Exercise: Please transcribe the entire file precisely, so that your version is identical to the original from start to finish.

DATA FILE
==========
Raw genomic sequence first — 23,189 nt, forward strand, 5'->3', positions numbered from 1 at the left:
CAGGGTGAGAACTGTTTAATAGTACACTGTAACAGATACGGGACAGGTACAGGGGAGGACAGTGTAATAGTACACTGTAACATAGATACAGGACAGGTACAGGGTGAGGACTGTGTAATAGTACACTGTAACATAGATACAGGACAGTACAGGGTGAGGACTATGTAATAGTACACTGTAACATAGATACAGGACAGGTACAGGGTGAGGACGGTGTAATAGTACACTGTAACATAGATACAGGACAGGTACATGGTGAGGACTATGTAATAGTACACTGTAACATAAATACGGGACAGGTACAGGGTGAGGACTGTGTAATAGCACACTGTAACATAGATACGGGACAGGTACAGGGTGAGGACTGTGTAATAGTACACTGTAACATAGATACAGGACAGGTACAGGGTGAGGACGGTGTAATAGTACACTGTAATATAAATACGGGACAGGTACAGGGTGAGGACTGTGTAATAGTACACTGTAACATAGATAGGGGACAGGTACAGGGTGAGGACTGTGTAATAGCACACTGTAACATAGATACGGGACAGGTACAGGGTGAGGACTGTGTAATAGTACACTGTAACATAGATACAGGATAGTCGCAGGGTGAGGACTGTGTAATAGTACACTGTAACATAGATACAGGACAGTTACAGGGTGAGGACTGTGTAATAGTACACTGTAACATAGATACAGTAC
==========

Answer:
Raw genomic sequence first — 23,189 nt, forward strand, 5'->3', positions numbered from 1 at the left:
CAGGGTGAGAACTGTTTAATAGTACACTGTAACAGATACGGGACAGGTACAGGGGAGGACAGTGTAATAGTACACTGTAACATAGATACAGGACAGGTACAGGGTGAGGACTGTGTAATAGTACACTGTAACATAGATACAGGACAGTACAGGGTGAGGACTATGTAATAGTACACTGTAACATAGATACAGGACAGGTACAGGGTGAGGACGGTGTAATAGTACACTGTAACATAGATACAGGACAGGTACATGGTGAGGACTATGTAATAGTACACTGTAACATAAATACGGGACAGGTACAGGGTGAGGACTGTGTAATAGCACACTGTAACATAGATACGGGACAGGTACAGGGTGAGGACTGTGTAATAGTACACTGTAACATAGATACAGGACAGGTACAGGGTGAGGACGGTGTAATAGTACACTGTAATATAAATACGGGACAGGTACAGGGTGAGGACTGTGTAATAGTACACTGTAACATAGATAGGGGACAGGTACAGGGTGAGGACTGTGTAATAGCACACTGTAACATAGATACGGGACAGGTACAGGGTGAGGACTGTGTAATAGTACACTGTAACATAGATACAGGATAGTCGCAGGGTGAGGACTGTGTAATAGTACACTGTAACATAGATACAGGACAGTTACAGGGTGAGGACTGTGTAATAGTACACTGTAACATAGATACAGTAC